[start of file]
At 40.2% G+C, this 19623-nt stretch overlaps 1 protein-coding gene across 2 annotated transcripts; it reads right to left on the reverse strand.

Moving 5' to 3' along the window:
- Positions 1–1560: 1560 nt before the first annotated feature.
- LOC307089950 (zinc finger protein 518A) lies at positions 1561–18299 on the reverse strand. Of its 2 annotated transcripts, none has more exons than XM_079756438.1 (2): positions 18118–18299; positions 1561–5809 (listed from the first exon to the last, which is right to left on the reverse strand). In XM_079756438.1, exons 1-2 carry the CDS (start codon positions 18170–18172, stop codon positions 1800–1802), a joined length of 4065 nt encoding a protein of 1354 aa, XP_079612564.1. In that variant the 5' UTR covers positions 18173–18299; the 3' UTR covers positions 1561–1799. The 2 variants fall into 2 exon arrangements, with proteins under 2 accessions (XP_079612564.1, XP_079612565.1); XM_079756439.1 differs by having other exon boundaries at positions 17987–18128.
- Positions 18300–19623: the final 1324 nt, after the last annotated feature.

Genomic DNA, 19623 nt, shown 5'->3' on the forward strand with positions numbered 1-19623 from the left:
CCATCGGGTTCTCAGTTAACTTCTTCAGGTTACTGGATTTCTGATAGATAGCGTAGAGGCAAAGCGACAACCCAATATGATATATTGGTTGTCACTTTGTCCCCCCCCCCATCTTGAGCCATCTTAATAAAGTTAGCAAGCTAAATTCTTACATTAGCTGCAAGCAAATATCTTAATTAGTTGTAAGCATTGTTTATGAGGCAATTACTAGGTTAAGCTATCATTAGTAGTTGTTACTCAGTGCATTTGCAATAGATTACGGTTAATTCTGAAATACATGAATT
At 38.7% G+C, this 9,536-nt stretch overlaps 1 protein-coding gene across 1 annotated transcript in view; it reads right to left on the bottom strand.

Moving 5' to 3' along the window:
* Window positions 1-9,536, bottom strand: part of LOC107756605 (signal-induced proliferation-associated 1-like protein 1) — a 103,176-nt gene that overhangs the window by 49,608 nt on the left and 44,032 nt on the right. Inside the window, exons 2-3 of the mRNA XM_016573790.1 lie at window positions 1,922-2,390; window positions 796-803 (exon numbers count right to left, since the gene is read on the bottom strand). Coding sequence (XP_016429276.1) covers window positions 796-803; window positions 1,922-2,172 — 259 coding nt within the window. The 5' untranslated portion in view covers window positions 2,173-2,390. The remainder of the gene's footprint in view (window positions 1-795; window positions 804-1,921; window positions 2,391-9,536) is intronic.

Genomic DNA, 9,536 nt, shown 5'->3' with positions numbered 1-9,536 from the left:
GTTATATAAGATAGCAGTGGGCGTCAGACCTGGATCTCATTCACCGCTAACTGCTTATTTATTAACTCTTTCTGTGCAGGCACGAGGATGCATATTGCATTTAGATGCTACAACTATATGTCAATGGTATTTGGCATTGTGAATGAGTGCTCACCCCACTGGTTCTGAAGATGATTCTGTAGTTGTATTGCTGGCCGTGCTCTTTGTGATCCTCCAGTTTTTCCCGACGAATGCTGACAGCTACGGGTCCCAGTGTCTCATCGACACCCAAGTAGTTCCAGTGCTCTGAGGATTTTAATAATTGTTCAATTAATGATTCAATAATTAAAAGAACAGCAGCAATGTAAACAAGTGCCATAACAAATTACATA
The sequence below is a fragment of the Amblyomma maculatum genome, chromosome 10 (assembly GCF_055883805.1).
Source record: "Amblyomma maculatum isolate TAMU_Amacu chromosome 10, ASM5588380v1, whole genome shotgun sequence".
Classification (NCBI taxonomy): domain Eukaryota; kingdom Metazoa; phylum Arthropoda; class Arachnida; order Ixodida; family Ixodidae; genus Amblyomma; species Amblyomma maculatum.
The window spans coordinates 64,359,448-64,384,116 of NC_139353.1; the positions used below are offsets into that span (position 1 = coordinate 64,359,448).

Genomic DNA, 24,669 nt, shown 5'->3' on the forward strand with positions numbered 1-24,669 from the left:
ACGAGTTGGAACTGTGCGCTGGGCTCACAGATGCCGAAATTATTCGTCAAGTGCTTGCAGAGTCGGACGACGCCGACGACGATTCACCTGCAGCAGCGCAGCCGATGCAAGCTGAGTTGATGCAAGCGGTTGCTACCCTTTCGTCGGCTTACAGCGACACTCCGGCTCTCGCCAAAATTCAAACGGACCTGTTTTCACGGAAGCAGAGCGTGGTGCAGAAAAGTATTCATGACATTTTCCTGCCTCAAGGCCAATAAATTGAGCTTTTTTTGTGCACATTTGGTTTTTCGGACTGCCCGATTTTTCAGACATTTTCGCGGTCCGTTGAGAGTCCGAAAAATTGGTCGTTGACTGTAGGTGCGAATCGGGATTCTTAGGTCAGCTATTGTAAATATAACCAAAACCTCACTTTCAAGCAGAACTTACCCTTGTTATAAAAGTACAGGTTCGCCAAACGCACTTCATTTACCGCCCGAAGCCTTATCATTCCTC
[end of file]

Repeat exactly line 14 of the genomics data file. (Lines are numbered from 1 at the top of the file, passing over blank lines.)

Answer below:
Source record: "Amblyomma maculatum isolate TAMU_Amacu chromosome 10, ASM5588380v1, whole genome shotgun sequence".